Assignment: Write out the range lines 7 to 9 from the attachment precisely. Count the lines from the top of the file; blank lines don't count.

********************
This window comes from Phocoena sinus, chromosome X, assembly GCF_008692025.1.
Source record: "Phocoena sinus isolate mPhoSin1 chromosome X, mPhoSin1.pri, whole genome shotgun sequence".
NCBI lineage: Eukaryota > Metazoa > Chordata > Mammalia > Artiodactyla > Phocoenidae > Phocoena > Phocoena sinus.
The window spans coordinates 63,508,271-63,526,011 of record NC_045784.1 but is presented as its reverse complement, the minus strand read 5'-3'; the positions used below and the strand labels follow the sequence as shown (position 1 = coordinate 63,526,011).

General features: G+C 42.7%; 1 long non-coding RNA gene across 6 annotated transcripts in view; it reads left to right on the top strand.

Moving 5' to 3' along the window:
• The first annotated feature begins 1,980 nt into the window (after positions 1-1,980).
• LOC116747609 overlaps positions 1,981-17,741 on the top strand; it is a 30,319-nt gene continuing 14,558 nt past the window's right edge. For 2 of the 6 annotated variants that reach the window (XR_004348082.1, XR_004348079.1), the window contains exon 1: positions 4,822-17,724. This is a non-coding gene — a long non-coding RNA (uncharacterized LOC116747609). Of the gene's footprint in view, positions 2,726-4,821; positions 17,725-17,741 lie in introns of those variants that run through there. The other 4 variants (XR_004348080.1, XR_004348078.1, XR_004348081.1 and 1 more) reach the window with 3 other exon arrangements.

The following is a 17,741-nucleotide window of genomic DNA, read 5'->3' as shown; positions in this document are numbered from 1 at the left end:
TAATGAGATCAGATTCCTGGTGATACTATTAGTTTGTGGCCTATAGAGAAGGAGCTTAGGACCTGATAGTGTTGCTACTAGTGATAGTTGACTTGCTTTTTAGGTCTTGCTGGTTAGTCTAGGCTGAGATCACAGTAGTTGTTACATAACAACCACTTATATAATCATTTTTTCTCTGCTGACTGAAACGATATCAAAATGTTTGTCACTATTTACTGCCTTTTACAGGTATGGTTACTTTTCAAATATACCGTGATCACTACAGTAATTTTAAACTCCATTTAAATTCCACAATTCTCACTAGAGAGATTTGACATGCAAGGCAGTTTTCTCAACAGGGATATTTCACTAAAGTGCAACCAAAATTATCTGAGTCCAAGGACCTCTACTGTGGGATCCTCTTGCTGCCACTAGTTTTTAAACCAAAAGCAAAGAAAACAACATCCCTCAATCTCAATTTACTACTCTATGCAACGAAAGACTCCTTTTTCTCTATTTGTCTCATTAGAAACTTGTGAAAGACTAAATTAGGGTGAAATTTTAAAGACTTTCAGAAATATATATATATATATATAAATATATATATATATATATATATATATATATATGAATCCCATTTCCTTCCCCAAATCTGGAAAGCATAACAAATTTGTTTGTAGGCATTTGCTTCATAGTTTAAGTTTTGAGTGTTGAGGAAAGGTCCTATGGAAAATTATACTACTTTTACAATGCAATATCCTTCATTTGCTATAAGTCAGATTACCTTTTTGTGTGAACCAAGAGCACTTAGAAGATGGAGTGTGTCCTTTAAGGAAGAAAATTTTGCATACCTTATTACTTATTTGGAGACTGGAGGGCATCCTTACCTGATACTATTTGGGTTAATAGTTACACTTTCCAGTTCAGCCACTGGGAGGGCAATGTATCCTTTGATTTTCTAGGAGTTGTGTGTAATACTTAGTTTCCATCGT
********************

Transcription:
• The first annotated feature begins 1,980 nt into the window (after positions 1-1,980).
• LOC116747609 overlaps positions 1,981-17,741 on the top strand; it is a 30,319-nt gene continuing 14,558 nt past the window's right edge. For 2 of the 6 annotated variants that reach the window (XR_004348082.1, XR_004348079.1), the window contains exon 1: positions 4,822-17,724. This is a non-coding gene — a long non-coding RNA (uncharacterized LOC116747609). Of the gene's footprint in view, positions 2,726-4,821; positions 17,725-17,741 lie in introns of those variants that run through there. The other 4 variants (XR_004348080.1, XR_004348078.1, XR_004348081.1 and 1 more) reach the window with 3 other exon arrangements.

The following is a 17,741-nucleotide window of genomic DNA, read 5'->3' as shown; positions in this document are numbered from 1 at the left end: